Even recess time at school has been reduced since I was a child. Only about 24% of children (ages 6-17) participate in 60 minutes of physical activity every day (Source: Center for Disease Control Healthy Schools Program).  If they aren’t physically active in school, it is even more important for them to spend time outdoors after school and on the weekends.

I am a parent of three active wonderful boys.  I get it.  If you are a parent reading this you may think things like:  you cannot trust society today and it isn’t safe to let your children roam; what if they get hurt and don’t know what to do; or best of all, they don’t have an interest in the outdoors because they only care about video games, You Tube and Tik Tok.  My husband and I have faced all of these challenges and have still managed to encourage our children to spend time outside….in the woods…. without us (and often with us). 

Let me share an incident that happened at our home:  Our oldest son was about 14 and had several friends over one beautiful summer evening to hang out and play a semi-structured game of manhunt in our yard.  Manhunt is basically a more complex version of hide and seek in the dark.  A car driving by saw “suspicious” teenagers and called the police.  Before we knew it, two police cars were in our driveway questioning the activity of the teens.  Believe me, I am thankful for concerned citizens and glad they are watching out for us.  However, I was saddened by this event because clearly it seemed unusual for the concerned citizen to see children playing outside that way.  To me, that kind of sighting should be the norm. 

At times, it is much easier to let children have screen time and spend time indoors.  They are comfortable, occupied, and you have a quieter house.  But is it the best solution for their wellbeing?  Do we allow childhood to move indoors? I hope not!  There are resources to help parents encourage more outdoor time for their children.  A popular one is the Children and Nature Network.  Noted author, Richard Louv, has published several books related to this topic including Last Child in the Woods.  In my opinion, this is a must read for every parent or guardian.  In fact, this book inspired many of Berks Nature’s actions and programs over the past ten years.  It is a priority of Berks Nature to help connect children to nature.  We do this through fun educational programs, through our Nature Preschool, Summer Eco-Camp, and by providing weekly activities at our nature center, The Nature Place.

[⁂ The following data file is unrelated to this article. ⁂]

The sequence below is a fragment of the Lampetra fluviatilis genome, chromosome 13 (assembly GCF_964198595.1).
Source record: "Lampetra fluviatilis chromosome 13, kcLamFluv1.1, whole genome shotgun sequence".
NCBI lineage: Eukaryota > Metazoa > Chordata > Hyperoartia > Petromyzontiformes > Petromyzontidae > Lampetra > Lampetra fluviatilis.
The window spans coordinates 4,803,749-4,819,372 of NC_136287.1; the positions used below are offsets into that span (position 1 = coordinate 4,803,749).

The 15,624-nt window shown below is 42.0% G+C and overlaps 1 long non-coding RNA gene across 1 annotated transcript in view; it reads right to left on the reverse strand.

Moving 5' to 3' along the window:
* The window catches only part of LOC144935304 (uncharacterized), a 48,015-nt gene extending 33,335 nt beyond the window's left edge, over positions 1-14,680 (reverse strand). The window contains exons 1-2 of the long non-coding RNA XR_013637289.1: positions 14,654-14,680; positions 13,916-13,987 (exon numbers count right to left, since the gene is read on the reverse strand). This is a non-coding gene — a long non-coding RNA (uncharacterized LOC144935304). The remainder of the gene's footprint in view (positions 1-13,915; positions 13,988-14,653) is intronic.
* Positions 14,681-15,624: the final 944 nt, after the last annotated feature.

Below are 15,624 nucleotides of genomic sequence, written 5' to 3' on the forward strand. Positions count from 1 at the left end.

If you are a parent, guardian or grandparent reading this think about your favorite memory in nature as a child.  I am sure the reflection of this memory put a smile on your face.  Now ask yourself if your children have the opportunity for the same experiences.  If not, please utilize our plentiful natural resources in Berks County and take the necessary steps to allow your children unstructured free play outside. Or take the time to enjoy more time outside together. This could be as simple as a walk outside once a week, choosing to enjoy a meal outside, watching the stars one night, or going all-in with a hiking adventure or camping trip.  Get involved with our great conservation organization, Berks Nature.  Do it for the children, and for the benefit of the environment.  

 I will close with my favorite quote from Richard Louv: “If we are going to save environmentalism and the environment, we must also save an endangered indicator species: the child in nature.”